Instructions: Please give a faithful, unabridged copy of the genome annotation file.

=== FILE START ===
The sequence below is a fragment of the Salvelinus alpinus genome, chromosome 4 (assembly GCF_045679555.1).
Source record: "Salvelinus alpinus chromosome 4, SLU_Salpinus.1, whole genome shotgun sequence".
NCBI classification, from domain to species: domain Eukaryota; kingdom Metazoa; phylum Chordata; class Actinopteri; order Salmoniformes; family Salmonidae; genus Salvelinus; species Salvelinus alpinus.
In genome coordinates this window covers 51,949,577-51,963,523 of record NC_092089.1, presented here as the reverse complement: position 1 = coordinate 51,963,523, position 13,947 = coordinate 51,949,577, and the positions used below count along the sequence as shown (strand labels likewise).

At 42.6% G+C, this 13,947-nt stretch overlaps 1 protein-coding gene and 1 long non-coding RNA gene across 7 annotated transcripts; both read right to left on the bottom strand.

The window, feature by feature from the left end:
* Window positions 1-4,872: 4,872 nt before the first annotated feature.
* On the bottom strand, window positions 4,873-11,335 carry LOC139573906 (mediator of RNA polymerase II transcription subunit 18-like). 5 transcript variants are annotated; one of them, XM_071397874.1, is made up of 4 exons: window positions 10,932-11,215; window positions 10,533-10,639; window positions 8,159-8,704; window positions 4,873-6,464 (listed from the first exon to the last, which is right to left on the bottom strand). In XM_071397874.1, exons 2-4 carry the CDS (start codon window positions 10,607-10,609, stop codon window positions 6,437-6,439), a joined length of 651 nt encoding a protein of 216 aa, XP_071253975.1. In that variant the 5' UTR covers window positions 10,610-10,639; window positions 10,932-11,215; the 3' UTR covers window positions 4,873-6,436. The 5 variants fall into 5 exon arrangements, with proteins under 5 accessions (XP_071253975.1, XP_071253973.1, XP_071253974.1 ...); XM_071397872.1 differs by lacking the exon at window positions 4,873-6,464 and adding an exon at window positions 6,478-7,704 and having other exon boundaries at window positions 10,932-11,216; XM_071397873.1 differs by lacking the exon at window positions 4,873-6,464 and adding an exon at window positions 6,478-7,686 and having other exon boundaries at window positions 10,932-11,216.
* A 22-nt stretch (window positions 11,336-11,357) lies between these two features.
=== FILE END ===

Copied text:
The sequence below is a fragment of the Salvelinus alpinus genome, chromosome 4 (assembly GCF_045679555.1).
Source record: "Salvelinus alpinus chromosome 4, SLU_Salpinus.1, whole genome shotgun sequence".
NCBI classification, from domain to species: domain Eukaryota; kingdom Metazoa; phylum Chordata; class Actinopteri; order Salmoniformes; family Salmonidae; genus Salvelinus; species Salvelinus alpinus.
In genome coordinates this window covers 51,949,577-51,963,523 of record NC_092089.1, presented here as the reverse complement: position 1 = coordinate 51,963,523, position 13,947 = coordinate 51,949,577, and the positions used below count along the sequence as shown (strand labels likewise).

At 42.6% G+C, this 13,947-nt stretch overlaps 1 protein-coding gene and 1 long non-coding RNA gene across 7 annotated transcripts; both read right to left on the bottom strand.

The window, feature by feature from the left end:
* Window positions 1-4,872: 4,872 nt before the first annotated feature.
* On the bottom strand, window positions 4,873-11,335 carry LOC139573906 (mediator of RNA polymerase II transcription subunit 18-like). 5 transcript variants are annotated; one of them, XM_071397874.1, is made up of 4 exons: window positions 10,932-11,215; window positions 10,533-10,639; window positions 8,159-8,704; window positions 4,873-6,464 (listed from the first exon to the last, which is right to left on the bottom strand). In XM_071397874.1, exons 2-4 carry the CDS (start codon window positions 10,607-10,609, stop codon window positions 6,437-6,439), a joined length of 651 nt encoding a protein of 216 aa, XP_071253975.1. In that variant the 5' UTR covers window positions 10,610-10,639; window positions 10,932-11,215; the 3' UTR covers window positions 4,873-6,436. The 5 variants fall into 5 exon arrangements, with proteins under 5 accessions (XP_071253975.1, XP_071253973.1, XP_071253974.1 ...); XM_071397872.1 differs by lacking the exon at window positions 4,873-6,464 and adding an exon at window positions 6,478-7,704 and having other exon boundaries at window positions 10,932-11,216; XM_071397873.1 differs by lacking the exon at window positions 4,873-6,464 and adding an exon at window positions 6,478-7,686 and having other exon boundaries at window positions 10,932-11,216.
* A 22-nt stretch (window positions 11,336-11,357) lies between these two features.